Every time we got in a company with our software, we had planned to show how the software worked, how to optimize its configuration, how to integrate it with existing software. But we actually did so in the last moment of our visit, if ever.
But when we got in we always ended up in meetings after meetings where the topic was not specifics of Teamwork, but questions of work management, and how to best “map and structure” these, so that project trees, sets of issues, workflows and so on could be used in a coherent matter.
And we’ve learned a lot about which mappings work, and which not.
This need for conceptual mappings is teaching something, that is, where is the real value for the customers, what users need.
We progressively realized that the value of software like Teamwork can be simply in the introduction of more structuring, more quality in work. This can be much more than actually using the software – taking it to the extreme, one could simply read this guide, reform practices in the company and forget about the software 😀
And more people and companies we met, more we appreciated the way we had structured Teamwork from the very beginning to be very, very flexible. A group of fashion designers, a company doing production, a team of software developers, an IT group, hardware engineers, event organizers, all these have different needs. And these groups may be in the same company, and different models need to co-exist.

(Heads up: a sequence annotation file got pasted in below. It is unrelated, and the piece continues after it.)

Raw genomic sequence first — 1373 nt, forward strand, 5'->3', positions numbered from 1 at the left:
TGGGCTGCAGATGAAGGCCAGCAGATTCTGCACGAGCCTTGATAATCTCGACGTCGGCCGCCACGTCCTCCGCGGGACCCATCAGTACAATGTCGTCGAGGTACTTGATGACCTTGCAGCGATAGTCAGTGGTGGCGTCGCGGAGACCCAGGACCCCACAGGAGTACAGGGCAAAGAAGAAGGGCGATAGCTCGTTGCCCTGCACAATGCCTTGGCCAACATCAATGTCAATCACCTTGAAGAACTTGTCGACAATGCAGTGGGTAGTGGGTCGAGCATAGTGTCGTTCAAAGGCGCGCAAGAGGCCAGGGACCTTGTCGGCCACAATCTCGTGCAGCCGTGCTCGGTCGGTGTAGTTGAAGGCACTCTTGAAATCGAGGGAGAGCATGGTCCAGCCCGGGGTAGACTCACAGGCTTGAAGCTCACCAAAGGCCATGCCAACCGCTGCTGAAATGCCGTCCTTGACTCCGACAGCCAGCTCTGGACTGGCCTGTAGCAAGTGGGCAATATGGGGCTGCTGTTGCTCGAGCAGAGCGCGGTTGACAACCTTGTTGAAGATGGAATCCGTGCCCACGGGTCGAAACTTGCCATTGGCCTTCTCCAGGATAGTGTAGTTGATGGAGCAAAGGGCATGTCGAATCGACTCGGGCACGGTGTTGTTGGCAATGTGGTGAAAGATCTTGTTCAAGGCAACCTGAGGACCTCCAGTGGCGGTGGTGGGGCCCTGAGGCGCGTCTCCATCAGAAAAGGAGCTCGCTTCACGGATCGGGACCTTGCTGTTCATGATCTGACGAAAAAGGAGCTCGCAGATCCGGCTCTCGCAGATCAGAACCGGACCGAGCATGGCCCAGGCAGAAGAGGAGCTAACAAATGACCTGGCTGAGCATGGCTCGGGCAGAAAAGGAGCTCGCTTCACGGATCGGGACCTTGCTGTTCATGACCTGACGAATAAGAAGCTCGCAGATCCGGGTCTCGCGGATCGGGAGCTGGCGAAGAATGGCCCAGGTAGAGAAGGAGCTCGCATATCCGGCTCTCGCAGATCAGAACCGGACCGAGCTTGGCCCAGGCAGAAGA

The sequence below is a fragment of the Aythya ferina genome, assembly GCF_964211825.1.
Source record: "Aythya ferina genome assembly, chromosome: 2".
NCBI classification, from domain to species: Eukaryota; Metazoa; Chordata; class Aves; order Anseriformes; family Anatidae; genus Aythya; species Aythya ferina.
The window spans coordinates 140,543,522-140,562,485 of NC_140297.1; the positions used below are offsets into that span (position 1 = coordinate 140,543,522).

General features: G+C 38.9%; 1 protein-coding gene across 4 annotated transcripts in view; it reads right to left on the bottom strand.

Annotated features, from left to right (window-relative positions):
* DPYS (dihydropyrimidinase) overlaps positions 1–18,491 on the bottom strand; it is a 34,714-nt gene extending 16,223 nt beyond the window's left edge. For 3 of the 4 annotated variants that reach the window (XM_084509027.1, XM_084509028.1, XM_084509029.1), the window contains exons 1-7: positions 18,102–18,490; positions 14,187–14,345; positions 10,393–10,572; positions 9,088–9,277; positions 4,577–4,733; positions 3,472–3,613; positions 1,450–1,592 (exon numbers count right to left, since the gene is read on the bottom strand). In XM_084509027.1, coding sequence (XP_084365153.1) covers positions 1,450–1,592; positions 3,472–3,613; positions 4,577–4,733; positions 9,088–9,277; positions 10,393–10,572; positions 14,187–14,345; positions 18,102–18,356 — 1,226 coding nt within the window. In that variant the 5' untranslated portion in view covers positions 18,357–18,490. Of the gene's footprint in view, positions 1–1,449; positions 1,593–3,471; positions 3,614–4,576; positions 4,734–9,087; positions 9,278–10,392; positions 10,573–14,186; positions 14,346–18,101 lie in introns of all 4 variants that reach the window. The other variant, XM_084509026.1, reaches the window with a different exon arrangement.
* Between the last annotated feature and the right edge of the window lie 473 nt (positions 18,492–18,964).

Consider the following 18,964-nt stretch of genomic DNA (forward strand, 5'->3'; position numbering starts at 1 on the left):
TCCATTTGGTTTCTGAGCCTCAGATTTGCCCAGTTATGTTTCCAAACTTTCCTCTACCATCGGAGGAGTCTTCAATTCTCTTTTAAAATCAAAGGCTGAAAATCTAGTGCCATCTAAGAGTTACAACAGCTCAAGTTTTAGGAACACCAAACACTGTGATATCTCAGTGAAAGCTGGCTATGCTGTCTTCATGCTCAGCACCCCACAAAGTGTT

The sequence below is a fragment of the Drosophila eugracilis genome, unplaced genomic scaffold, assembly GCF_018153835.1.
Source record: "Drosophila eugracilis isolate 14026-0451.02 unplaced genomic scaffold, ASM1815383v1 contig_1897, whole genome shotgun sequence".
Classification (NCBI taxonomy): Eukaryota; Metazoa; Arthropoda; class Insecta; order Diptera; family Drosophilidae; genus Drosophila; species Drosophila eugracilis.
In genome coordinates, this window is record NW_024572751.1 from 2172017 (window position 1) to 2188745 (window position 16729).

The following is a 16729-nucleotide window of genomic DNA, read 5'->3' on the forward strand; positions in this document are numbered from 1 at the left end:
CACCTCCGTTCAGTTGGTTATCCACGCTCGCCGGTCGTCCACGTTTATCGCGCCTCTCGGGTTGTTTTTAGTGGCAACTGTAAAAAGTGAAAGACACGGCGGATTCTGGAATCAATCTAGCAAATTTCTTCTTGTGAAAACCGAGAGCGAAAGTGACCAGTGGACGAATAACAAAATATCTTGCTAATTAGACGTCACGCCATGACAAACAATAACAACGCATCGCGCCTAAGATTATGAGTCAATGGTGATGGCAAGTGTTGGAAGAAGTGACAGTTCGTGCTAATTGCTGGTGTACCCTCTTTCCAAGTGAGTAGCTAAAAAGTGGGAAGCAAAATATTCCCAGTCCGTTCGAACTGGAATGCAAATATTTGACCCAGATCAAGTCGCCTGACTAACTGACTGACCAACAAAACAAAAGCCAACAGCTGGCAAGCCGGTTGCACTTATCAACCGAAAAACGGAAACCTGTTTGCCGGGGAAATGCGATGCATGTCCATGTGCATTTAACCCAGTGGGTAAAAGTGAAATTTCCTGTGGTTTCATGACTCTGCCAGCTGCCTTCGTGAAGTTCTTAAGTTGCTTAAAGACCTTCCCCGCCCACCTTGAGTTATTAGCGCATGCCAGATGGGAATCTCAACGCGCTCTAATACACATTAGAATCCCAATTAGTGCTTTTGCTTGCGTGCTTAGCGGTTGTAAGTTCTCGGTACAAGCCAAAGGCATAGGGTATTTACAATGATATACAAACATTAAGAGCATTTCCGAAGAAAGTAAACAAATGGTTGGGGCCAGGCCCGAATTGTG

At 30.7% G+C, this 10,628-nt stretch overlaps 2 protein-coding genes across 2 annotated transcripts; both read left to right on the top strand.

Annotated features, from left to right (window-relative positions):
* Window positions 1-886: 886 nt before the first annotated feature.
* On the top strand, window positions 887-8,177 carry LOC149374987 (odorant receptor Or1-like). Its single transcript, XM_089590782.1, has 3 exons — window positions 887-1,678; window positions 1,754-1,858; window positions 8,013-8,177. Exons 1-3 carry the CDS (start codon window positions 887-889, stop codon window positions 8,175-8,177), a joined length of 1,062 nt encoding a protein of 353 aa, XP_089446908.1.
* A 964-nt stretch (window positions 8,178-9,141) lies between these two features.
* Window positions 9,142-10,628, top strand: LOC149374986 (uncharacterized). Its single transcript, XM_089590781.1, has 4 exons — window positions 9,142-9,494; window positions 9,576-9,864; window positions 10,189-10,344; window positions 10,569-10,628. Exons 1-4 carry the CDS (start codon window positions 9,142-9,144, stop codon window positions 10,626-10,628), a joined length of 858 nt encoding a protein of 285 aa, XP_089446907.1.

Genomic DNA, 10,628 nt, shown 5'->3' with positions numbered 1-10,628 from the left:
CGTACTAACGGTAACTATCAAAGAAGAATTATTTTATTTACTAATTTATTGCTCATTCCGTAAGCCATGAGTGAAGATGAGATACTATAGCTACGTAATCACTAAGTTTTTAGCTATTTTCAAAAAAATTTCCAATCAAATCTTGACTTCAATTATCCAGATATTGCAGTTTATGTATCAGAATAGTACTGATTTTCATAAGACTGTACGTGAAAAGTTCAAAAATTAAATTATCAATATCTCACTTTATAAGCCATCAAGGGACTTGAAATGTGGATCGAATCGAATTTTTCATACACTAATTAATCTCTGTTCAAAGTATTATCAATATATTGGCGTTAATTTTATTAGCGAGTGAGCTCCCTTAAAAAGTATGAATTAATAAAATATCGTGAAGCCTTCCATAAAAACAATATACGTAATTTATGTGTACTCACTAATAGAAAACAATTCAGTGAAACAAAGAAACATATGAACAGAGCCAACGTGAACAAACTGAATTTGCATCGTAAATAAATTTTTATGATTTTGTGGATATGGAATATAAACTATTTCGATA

Meeting diverse needs made Teamwork evolve so that it is an even more powerful mapping tool. Though it is extended, it still is an organically integrated tool.
Modeling company needs for organizing work always implies going beyond the scope of a single application: Teamwork is always used in an applicative context, and so its openness to external integrations is something that in our concrete experience has made a successful adoption possible.
In the user guide for version 4.5 you find also some of our experiences of “map and structure”, some gained by “boot camps” in companies, some by giving web support. You also find the definitions of some concepts related to work management that are not directly linked to software usage.
Some say that all companies need is a to-do list; this is for us just a symptom of scarce experience in what people do at work, of how complex are the needs of a productive company. We hope that the new guide can be of help in understanding which map best fits your organization.
Some of the stories titles:
How do I begin project management?
Managing with lists vs. managing with trees
A critical moment: change
A design & production company
To Gantt or not to Gantt
Social tools for work management
iPhones for all
A distributed research group
Working by “pomodoros”
Kanban like management
Simplistic cost/benefit evaluations of organizational tools adoption
Deep IT integration
Work management and games
How Teamwork is made with Teamwork
Teamwork and multilinguism
Different Teamworks, same data bucket
Teamwork and your company’s worth